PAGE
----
Nagravision wins $101M piracy lawsuit against China’s Gotech

AMSTERDAM – Nagravision, a subsidiary of Kudelski Group – which tends to grab headlines with high-profile patent lawsuits against Netflix, Yahoo and other companies over OTT patents -- has been awarded $101 million by a U.S. district court judge in a default judgment against China-based Zhuhai Gotech Intelligent Technology Ltd. The suit claimed that Gotech was selling set-top boxes worldwide that circumvented piracy protections, enabling users to watch and share content from channels they weren’t paying for.

Gotech was tossed out of the IBC 2016 show here following the judgment.

In its case, Kudelski claimed that Gotech was manufacturing and distributing piracy-enabled set-top boxes under brand names like AZAmerica, Captiveworks, Globalsat, Limesat and NAZAbox. It was also operating Internet Key Sharing (IKS) services using servers located in the United States, violating both the DMCA (Digital Millennium Copyright Act) and the FCA (Federal Communications Act).

Unlike in patent cases, where there can be a lot of back and forth on whether a company is violating a patent, Kudelski was able to bring evidence of piracy to court. Its Kudelski Security division tracked Gotech activities from facilities in Switzerland and Brazil and identified over a half million users of Gotech technology. Kudelski believes more than 3 million users actually connected to Gotech’s servers and that every pay-TV operator worldwide was likely affected by its activities.

“We have demonstrated in our security labs that Gotech has impacted every major conditional access system (CAS) and is also providing an illegal content sharing solution, impacting pay-TV operators everywhere,” said Maurice van Riek, SVP and Head of Content and Asset Security for Nagra, sister company of Nagravision.

Kudelski Group and its subsidiary companies, like Nagravision, Nagra and OpenTV, not only have a range of security, middleware and multiscreen hardware and software solutions on the market but also own a significant number of patents – like, thousands. A recent licensing deal with Disney gave the media giant access to 3,000 patents from the group, for example.

Nagra's Christopher Schouten holds a promotional
key used to showcase a new security key dongle
for smart TVs.
Last year, Kudelski and EchoStar joined forces to develop advanced set-top boxes and conditional access modules for the international market, deepening its reach in the pay-TV hardware ecosystem.

Nagra is continuing to work on security solutions for the pay-TV market. At IBC, the company showcased a number of products, including a security key for smart TVs that it says will protect pay-TV operators from security breaches of the connected screens.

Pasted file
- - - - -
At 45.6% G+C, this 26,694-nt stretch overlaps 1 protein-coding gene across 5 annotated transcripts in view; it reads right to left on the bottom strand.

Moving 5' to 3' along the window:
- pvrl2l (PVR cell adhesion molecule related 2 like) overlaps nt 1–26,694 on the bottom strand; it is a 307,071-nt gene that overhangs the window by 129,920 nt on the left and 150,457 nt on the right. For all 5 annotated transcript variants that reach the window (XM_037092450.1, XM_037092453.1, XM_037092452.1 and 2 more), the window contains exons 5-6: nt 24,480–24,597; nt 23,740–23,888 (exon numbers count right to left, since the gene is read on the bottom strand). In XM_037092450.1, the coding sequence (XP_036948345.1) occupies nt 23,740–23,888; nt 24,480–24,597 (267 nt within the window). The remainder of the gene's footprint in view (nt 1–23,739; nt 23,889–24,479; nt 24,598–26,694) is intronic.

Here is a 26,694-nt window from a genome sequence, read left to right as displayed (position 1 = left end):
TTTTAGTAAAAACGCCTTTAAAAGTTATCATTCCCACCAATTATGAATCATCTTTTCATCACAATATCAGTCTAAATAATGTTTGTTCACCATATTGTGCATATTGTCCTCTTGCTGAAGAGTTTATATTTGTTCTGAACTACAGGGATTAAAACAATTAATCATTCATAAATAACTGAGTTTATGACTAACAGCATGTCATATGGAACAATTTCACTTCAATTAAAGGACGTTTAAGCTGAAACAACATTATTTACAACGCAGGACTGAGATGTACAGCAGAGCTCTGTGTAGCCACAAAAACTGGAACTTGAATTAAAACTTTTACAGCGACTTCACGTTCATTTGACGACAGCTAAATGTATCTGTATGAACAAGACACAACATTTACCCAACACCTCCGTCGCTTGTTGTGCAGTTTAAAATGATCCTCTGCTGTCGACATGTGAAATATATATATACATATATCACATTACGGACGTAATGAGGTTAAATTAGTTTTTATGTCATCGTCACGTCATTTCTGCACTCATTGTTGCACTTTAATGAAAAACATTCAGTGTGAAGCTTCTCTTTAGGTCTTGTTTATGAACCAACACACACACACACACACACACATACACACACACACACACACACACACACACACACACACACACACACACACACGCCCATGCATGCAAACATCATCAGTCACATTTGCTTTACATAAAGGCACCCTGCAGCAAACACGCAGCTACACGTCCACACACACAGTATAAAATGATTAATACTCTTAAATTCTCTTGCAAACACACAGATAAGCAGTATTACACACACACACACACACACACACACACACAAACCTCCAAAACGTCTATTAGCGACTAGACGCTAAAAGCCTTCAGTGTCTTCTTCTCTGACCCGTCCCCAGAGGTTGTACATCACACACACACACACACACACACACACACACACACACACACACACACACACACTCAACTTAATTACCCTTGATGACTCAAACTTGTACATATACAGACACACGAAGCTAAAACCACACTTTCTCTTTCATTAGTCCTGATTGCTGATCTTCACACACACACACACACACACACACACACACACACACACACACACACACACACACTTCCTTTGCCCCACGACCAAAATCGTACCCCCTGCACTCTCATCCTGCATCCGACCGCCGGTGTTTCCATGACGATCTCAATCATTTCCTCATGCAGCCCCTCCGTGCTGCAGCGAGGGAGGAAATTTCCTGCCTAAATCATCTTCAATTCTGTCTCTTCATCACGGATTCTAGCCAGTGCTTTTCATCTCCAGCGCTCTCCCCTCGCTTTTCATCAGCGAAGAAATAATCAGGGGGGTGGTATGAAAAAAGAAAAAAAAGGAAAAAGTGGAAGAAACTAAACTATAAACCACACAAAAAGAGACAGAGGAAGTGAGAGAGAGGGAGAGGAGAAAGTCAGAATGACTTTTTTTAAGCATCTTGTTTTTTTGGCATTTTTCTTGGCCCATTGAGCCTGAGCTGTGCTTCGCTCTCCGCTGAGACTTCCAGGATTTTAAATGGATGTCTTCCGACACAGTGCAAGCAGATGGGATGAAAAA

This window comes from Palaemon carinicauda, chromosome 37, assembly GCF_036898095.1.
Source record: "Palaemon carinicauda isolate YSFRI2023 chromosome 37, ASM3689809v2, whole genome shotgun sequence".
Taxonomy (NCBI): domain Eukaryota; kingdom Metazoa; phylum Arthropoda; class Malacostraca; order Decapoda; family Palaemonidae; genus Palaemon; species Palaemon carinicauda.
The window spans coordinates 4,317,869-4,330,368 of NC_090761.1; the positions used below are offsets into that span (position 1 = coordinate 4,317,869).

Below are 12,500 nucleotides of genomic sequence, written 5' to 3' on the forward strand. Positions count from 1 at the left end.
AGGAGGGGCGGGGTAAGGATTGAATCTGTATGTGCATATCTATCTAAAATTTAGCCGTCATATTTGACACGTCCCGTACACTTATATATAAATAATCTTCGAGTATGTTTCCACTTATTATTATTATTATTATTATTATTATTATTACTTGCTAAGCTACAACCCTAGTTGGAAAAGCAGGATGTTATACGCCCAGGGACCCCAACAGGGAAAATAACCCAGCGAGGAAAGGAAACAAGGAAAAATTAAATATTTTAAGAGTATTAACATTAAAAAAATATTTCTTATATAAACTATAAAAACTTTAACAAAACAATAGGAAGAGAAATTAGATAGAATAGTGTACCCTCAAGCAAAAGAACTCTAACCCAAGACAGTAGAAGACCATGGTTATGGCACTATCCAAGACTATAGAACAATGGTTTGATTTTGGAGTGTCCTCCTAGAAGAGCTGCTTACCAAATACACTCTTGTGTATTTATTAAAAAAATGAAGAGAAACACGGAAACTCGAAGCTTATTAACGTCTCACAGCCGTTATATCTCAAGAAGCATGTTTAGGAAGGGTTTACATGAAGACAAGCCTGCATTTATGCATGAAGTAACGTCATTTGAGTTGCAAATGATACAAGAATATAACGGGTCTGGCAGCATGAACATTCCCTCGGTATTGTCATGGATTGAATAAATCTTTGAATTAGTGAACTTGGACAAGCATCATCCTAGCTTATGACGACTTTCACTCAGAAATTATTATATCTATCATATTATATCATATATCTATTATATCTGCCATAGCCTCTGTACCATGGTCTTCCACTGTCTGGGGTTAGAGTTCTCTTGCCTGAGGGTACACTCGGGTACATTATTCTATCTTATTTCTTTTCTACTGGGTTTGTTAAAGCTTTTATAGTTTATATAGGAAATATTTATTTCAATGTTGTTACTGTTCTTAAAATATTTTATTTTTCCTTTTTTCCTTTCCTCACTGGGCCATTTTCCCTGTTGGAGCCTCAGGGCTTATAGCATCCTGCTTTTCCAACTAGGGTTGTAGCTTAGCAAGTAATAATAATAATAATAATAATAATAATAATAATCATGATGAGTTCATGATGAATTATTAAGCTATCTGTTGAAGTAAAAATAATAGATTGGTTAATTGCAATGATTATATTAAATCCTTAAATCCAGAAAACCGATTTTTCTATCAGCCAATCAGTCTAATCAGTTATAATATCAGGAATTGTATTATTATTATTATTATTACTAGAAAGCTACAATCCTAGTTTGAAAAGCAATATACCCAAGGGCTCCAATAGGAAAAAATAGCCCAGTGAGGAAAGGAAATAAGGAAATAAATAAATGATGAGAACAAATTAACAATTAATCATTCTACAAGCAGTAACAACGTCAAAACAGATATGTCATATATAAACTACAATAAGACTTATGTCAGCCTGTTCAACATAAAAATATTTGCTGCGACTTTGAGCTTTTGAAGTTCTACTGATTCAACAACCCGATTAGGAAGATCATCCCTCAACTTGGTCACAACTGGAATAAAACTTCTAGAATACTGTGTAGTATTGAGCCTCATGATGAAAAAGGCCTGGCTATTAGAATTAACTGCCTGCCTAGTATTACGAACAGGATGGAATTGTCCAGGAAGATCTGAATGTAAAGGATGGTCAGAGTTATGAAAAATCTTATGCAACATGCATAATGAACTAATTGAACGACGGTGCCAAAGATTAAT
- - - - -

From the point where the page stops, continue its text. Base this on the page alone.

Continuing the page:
“Conditional access and digital rights management continue to play an important role, because they help you keep honest people honest,” said Christopher Schouten, senior director of product marketing for Nagra in an interview with Fierce here. “But … piracy has shifted from people trying to hack their smart cards to the internet. I can pull out my phone and show you a single pirate service that’s offering 2,000 pay channels. And I can get HBO from the East Coast. I can get HBO from the West Coast. I can get Sky Sports UK. I can get anything I want. So it’s really become about, how do you do real content protection? Not just bits and pieces but the whole thing.”

Nagra has offered content security as part of its portfolio for some time, but building an anti-piracy element to actively track down stray content is a new element and was key in the lawsuit against Gotech.

“…the anti-piracy services (are) required to track down channels that are being streamed onto all these $60, $75 Android set-top boxes form China that you can set up at home, type in a URL and boom, you’re up and running with those 2,000 channels. I would make sure that when Dish is paying for a bunch of South Asian channels to distribute to the Indian or Pakistani market in the U.S., that they maintain exclusive rights to that and these Android boxes don’t come in and get used for a tenth of the price.”

In July, Nagra added forensic watermarking to its content with the acquisition of Civolution and its NexGuard solution, which meets the MovieLabs requirement for content security. With its existing security products, anti-piracy tracking and watermarking, Schouten said Nagra “finally created real content protection. Where you’re protecting it to the STB, protecting it when it escapes the STB to the internet, tracking it down, shutting it off at the source, taking people to court with solid evidence that we’ve used our technology to prove what’s been going on.”

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